Stories from the 1930’s along with the devastating numbers. Devastating unemployment, wandering job seekers, breadliners and newly-minted shackdwellers. How bad was it? Did FDR’s steps do anything? How does it compare to modern recessions – three in thirty years and the verge of a fourth?
I did this cast in 2008. I wrote it in a park as the nation’s economy seemed too be crumbling around me, using history to understand more as was and is my mission. Added in the factioids and some stories from people who experienced The Depression later [with help from some letters to the editor written by Depression-era readers and Studs Terkel’s great work]. Partially I wanted to calm myself down about an impending crisis. How bad could it get. What if it was a Depression? What does that mean?
And I think this episode, even though it is from that time, holds up well.
Among the many points made in this podcast:
- It’s not clear why the Depression happened, though there are hotly debated theories. From the money supply, gluts in Europe, to overspending, too much speculation to boom-bust cycles; we go through many of them on the program.
- FDR’s Presidential timing could not have been better. Comes in right as the Depression had already had 2 years, thus blamed on Hoover. And takes office in the middle of a secondary bank crisis which is solveable, giving him a quick win that would influence his term.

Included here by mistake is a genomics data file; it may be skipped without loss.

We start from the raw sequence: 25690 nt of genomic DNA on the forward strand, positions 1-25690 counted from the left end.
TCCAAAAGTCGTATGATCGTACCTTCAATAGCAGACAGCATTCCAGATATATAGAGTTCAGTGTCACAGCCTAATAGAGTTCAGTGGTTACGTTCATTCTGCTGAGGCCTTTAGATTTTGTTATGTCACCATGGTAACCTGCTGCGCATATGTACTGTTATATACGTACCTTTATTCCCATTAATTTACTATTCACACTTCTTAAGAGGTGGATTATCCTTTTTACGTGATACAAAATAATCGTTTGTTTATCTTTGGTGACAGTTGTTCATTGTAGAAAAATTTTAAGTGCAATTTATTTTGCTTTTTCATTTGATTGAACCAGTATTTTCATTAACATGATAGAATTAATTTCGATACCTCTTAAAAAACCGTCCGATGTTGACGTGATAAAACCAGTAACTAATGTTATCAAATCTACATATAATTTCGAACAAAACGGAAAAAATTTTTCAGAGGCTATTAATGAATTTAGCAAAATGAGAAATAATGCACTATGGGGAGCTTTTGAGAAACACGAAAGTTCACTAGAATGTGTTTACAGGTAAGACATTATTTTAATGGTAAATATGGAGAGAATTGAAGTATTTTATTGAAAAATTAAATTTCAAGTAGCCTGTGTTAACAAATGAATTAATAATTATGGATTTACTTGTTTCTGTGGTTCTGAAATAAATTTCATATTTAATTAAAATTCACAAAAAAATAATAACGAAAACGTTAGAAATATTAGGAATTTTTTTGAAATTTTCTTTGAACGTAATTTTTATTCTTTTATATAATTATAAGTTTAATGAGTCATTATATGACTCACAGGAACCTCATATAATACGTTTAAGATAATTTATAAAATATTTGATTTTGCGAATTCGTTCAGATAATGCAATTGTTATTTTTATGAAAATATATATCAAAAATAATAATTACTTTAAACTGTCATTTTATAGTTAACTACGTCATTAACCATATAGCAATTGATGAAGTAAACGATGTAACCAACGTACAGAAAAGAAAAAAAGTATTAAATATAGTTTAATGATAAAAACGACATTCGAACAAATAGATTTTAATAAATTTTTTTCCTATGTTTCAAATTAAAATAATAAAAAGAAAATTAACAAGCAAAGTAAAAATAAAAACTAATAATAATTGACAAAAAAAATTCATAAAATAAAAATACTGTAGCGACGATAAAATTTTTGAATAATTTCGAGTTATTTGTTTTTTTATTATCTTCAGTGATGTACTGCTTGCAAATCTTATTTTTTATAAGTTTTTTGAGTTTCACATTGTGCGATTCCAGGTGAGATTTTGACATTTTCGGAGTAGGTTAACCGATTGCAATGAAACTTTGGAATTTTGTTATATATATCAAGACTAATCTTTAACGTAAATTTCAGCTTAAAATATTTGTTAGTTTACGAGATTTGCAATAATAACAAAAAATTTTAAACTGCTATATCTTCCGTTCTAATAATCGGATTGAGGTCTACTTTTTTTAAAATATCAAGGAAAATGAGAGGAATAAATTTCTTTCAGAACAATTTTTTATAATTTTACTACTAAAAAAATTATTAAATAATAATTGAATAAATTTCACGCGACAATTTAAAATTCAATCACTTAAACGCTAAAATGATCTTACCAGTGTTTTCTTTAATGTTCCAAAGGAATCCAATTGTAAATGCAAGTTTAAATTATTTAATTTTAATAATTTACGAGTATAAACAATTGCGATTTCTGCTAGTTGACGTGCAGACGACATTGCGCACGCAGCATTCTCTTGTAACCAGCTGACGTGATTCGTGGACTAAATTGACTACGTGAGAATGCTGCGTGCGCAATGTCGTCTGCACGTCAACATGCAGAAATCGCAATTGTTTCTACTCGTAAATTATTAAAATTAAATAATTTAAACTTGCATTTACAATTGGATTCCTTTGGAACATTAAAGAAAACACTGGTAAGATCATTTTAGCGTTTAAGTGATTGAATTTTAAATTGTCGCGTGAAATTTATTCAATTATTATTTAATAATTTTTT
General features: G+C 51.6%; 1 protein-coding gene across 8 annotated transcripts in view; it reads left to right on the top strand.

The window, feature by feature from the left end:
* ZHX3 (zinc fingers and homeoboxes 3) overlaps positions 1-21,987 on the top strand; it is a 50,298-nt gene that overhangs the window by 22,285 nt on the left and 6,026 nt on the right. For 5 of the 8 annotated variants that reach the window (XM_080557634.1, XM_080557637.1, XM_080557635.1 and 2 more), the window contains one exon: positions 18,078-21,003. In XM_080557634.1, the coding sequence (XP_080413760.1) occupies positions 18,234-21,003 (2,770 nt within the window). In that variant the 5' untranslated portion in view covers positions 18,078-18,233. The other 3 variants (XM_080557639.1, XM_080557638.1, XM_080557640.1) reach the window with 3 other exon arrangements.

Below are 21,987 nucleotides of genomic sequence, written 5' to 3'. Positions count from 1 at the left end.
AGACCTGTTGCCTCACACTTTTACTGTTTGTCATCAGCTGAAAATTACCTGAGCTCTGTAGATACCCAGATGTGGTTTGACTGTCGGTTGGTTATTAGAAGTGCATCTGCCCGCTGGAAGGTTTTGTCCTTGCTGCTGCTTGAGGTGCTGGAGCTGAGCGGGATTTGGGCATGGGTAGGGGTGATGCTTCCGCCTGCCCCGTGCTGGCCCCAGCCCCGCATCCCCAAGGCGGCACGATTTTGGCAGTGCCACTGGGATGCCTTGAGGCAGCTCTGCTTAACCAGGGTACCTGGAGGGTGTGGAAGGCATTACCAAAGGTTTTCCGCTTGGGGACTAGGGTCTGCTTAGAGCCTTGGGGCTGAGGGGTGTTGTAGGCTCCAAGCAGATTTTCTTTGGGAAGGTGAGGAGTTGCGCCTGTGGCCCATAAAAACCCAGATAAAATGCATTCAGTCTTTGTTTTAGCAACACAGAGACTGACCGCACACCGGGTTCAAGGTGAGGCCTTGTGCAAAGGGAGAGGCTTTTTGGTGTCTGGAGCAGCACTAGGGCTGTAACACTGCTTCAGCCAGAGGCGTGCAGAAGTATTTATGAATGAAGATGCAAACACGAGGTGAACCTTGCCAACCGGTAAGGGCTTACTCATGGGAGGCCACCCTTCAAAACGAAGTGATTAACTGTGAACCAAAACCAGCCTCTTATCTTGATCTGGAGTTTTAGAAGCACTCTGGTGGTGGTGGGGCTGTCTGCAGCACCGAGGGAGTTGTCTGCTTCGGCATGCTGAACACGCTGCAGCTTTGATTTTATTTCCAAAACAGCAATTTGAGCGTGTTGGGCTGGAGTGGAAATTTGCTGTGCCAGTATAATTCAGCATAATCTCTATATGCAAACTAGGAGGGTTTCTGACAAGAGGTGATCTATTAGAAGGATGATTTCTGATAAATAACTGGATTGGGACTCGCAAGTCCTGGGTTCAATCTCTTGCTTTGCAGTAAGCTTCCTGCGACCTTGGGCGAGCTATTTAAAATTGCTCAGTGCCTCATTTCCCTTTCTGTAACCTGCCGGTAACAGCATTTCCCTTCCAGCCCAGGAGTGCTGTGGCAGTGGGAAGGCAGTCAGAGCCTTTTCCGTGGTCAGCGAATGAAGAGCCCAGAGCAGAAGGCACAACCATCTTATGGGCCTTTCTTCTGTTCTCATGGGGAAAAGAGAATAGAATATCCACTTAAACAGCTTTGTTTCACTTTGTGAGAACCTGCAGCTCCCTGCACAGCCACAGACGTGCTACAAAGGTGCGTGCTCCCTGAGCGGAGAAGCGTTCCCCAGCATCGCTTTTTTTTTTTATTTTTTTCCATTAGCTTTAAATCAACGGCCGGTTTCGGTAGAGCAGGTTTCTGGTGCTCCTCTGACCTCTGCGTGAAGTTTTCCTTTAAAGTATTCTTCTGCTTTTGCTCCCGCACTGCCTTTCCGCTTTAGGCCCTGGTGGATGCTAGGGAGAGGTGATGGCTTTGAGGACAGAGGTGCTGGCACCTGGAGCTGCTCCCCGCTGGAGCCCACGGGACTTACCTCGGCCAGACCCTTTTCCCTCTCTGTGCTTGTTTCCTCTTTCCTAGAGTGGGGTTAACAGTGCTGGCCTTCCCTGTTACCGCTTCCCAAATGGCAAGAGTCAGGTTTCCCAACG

- Congress passed legislation so quickly in the first days that not only did they not read it, it wouldn’t have been possible for most members to do so, as not enough copies were printed.
- FDRs brief “Roosevelt Recession” in 1938 was a bad time for him but provides interpretive clues related to the Great Depression and the New Deal’s role in helping or not helping the economic situation. Since FDR [along with a nervous Treasury Secretary Morgenthau and others] decided to put the breaks on spending, and a recession resulted it likely says the spending was needed for any economic increase in such a dire time, or at least FDR’s cut was too much for that time.
- Comparisons to today fall flat. 2008 was bad, but even it didn’t reach the scale of The Depression. That’s not to say many weren’t hurt, but we would have 10 millions of people roaming the suburbs looking for work. We certainly have seen job losses comparable due to coronavirus, 36 million claims, though it’s not clear if such a trend would continue even all year and few predict it to last several years, as unemployment did during the depression.
- People lived in shacks, and even in caves in Depression-era New York City. The caves had previously been inhabited by Manhattan’s original Indians and were a tourist attraction. But they worked for shelter purposes.
- People adjusted to life during the times, coming up with ways to live. Clothes were re-used, patched, sewn. A man whose family was rich was lucky to have two nice suits after his family lost everything. He would wear those suits all through the Depression. Another told how losing a shoe was a family tragedy, and socks were hard to come by. One business grew and actually triumphed during the time. And some people reported that it was a good time for family bonding despite the hardship.
- It was good to grow apples, most of the time. But not to sell them.